Fresh hair, washed clothes, new shoes (for me and Yogi) and we were ready to grab a quick visa and be on our way to the wilds of Mongolia. First though, we had to make it to the town of Ulan-Ude to get said visa.
The night before leaving Irkutsk I realised I didn’t know where Yogi was. A few google translate messages to the mechanic and I was able to track him down on Monday morning, ready to hit the road once more. It felt like forever since I had ridden after being a passenger over to the Island with the Russians and a couple of days off. It was great to be back on the road with my best buddy, I really had missed him.
Having played catch for over 1,000kms at the end of last week before Yogi decided he wanted more spa time, it was nice to be able to set out our pace for the day and enjoy the spectacular views around the lake.
With the water temperature of Lake Baikal being only 10c, the air coming off it was fresh. I stopped twice to layer up even though the sun was out and very little breeze. We cruised through the rolling hills and water vistas before turning south for the first time in almost 3 weeks, towards Mongolia!
Even though I had been off for two days, I was exhausted. The lack of quality food during the riding days coupled with big km’s have started to take its toll and I have really felt fatigued this week. The concentration alone requires so much energy, chips and chocolate bars really don’t cut it.
For the second time on this trip, I could actually feel myself nodding off as I rode along, not good. Unlike Europe, the availability of safe places to pull over in Russia are few and far between so I slowed down and as soon as I spotted a bus stop we pulled in. A quick 15-minute power nap and the last 70km’s or so were much nicer being fully alert.
As already mentioned the plan was to get new tyres and a visa in Ulan-Ude, neither of those things went exactly as planned. I had ordered my tyres through ‘Denis’ the mysterious Russian tyre man. He delivers tyres all over Russia and I knew they were here, just no clue where. With the delivery man not speaking a word of English and not answering my Russian written emails, I had to call in some help.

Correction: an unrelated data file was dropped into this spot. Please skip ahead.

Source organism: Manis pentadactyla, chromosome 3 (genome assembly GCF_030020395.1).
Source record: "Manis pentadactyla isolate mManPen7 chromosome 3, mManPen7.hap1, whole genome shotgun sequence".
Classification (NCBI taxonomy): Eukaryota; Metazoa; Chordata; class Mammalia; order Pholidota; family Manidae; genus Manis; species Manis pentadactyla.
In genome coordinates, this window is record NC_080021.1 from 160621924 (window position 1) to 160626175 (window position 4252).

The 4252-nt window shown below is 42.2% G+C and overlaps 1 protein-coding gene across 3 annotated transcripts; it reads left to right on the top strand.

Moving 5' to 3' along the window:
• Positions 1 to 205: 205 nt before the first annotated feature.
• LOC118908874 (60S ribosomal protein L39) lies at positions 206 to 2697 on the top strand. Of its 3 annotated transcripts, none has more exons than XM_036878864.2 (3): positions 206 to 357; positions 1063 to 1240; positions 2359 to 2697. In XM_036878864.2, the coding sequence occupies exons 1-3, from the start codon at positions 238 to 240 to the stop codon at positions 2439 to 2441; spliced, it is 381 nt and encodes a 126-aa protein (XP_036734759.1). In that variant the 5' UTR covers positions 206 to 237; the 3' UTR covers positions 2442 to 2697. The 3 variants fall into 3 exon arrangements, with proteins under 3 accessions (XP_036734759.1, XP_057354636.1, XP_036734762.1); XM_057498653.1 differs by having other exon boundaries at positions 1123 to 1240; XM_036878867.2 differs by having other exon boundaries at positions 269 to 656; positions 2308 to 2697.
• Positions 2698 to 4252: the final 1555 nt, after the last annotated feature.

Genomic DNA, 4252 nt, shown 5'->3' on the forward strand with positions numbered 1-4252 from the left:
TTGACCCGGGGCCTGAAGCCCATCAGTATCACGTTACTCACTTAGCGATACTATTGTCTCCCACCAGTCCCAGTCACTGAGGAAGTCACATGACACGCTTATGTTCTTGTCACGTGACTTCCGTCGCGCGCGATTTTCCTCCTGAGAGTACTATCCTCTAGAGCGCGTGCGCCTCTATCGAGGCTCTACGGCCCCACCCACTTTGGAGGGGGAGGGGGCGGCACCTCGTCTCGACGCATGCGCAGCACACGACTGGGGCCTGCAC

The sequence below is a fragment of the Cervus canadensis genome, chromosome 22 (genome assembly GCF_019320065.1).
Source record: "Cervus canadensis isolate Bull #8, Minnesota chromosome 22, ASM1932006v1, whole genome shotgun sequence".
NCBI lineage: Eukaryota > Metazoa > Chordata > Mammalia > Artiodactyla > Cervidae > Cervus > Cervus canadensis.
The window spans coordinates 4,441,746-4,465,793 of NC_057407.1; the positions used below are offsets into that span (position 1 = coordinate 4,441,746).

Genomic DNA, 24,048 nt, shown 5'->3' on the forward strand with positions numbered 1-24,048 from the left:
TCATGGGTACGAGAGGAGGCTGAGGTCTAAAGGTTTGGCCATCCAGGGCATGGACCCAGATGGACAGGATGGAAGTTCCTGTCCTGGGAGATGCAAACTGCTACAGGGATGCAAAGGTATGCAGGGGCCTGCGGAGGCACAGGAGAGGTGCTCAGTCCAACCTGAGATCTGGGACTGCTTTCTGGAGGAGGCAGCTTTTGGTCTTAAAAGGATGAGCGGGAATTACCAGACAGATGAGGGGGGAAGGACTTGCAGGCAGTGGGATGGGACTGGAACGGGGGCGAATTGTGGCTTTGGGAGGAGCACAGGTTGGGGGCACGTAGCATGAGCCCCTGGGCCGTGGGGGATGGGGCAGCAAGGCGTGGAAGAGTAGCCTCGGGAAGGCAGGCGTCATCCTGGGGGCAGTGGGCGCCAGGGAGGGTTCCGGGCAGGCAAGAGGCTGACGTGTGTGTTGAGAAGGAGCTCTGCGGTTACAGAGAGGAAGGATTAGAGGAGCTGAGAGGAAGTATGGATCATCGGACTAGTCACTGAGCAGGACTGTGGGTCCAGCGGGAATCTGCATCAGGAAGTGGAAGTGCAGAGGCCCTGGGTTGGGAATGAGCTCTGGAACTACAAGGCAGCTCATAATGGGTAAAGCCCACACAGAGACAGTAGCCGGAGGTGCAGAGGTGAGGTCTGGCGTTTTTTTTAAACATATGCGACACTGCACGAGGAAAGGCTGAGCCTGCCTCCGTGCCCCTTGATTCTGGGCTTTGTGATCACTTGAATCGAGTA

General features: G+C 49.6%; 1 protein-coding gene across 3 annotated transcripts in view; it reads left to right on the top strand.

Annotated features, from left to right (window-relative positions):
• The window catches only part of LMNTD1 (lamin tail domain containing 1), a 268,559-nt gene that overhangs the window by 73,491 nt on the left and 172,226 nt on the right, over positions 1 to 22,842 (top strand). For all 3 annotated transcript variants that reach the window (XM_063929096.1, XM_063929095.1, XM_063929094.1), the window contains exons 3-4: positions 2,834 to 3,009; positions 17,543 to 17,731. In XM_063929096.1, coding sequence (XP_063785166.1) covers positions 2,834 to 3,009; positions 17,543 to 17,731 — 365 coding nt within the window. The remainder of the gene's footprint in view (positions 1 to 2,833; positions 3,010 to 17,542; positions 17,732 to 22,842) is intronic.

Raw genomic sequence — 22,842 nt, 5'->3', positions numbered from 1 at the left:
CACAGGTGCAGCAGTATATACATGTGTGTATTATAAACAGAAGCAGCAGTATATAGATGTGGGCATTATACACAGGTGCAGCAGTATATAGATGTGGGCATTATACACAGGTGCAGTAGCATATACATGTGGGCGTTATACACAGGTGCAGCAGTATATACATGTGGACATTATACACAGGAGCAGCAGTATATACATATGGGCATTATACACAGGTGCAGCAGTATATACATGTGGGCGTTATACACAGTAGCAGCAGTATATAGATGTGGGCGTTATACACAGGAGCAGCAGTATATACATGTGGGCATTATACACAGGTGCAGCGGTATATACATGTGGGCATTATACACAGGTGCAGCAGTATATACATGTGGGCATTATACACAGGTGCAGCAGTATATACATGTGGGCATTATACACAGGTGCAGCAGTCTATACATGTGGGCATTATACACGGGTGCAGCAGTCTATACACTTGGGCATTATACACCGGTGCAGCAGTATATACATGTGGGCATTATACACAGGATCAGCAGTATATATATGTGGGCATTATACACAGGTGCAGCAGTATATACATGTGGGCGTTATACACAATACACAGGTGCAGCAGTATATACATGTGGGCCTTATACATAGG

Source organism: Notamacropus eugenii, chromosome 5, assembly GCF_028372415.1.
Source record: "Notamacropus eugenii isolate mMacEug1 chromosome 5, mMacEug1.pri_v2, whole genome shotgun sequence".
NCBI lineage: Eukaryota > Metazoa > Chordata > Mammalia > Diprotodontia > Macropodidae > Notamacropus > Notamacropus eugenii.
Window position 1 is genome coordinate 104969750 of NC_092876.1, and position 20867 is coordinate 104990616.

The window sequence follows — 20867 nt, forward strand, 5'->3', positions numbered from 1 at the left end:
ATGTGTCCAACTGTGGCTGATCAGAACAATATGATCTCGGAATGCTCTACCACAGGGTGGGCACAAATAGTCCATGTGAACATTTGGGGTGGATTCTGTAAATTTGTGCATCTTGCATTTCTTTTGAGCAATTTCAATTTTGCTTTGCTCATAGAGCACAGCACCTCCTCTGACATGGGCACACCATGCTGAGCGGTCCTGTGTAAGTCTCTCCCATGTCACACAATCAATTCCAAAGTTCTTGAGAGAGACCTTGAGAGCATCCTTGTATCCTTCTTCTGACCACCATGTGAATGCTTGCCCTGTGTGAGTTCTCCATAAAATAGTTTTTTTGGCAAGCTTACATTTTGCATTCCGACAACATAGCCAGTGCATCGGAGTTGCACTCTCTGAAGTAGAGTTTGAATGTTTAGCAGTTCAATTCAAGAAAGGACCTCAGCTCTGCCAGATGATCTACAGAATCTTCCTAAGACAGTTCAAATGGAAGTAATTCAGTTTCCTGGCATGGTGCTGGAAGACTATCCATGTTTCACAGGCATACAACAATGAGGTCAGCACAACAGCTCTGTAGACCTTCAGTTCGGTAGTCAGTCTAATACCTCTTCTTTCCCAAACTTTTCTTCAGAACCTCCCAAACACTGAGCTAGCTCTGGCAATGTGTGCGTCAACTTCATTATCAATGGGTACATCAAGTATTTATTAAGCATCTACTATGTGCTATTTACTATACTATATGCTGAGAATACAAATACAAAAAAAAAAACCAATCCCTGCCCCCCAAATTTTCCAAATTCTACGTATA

Alex and the guys were already on the road, so I went to my other surrogate gang, the Canadian Adventure Riderz. As you might remember, Andrei is a native Russian and came to the rescue, communicating with the delivery guy and getting us sorted. Thanks, Canadian Crew 😊
Of course, that wasn’t the end of the story. The tyres were promptly delivered to my hotel. Ok so now what? I pry the old ones off with a butter knife??! Luckily the tyre fitting shop was a 2-minute ride and they not only put them on but also fixed my dented rim.
That was Yogi sorted, I was not so lucky. Being a Tuesday, it turns out the embassy was closed for visas. There was nothing I could do but wait it out in Ulan-Ude another day. Which was not such a bad thing, it is a nice city with a huge creepy Lenin head statue in the town square, right across from the hotel.
Visa in passport, Yogi with new shoes to scuff in, and we were ready to hit the road. It was 34c and there was about 250km to cover before we got to the border. Unfortunately, I woke up feeling awful and Yogi has continued to be fussy about his food.
The 3 hour ride to the border took much longer with him slowing down, sometimes to 40km/hr as he struggled to find power.
It was hot, I was not looking forward to a long border crossing and Yogi was crawling along at a snail’s pace. Busting for the bathroom and nothing in sight, we pulled off the side of the road to take a break and to visit nature lol. A couple of slices of left-over pizza was the first ‘real’ lunch I have had on the road for weeks.
The little break recharged us both and onto the border we went, passing a long line of heavily armed tanks on the side of the road! It wasn’t the time or place to take a photo, so you will have to trust me that it was an impressive yet quite scary sight.
Beginning our wait to enter the gates of the Russian exit, I was very grateful to be waved to the front of the que by the waiting cars and trucks. That is where the niceties ended. After almost two hours we were let through and total chaos and confused ensued.
With the majority of people being from either Russia or Mongolia they appeared to know the drill which included a very lengthy immigration check, to leave. The pushing and shoving in line was out of control. Coupled with the heat and already not feeling well, I broke out in a sweat, feeling faint and light headed.
Not wanting to lose my spot, I tried to take deep breaths and put my head on the bench in the hope it would stop me from passing out. I had no doubt those behind would step over me to take my place!
After 4 hours we had the first part done. I had managed to stay on my feet and after a quick rest on Yogi as I waited for customs to check my bags, I was thankfully feeling better.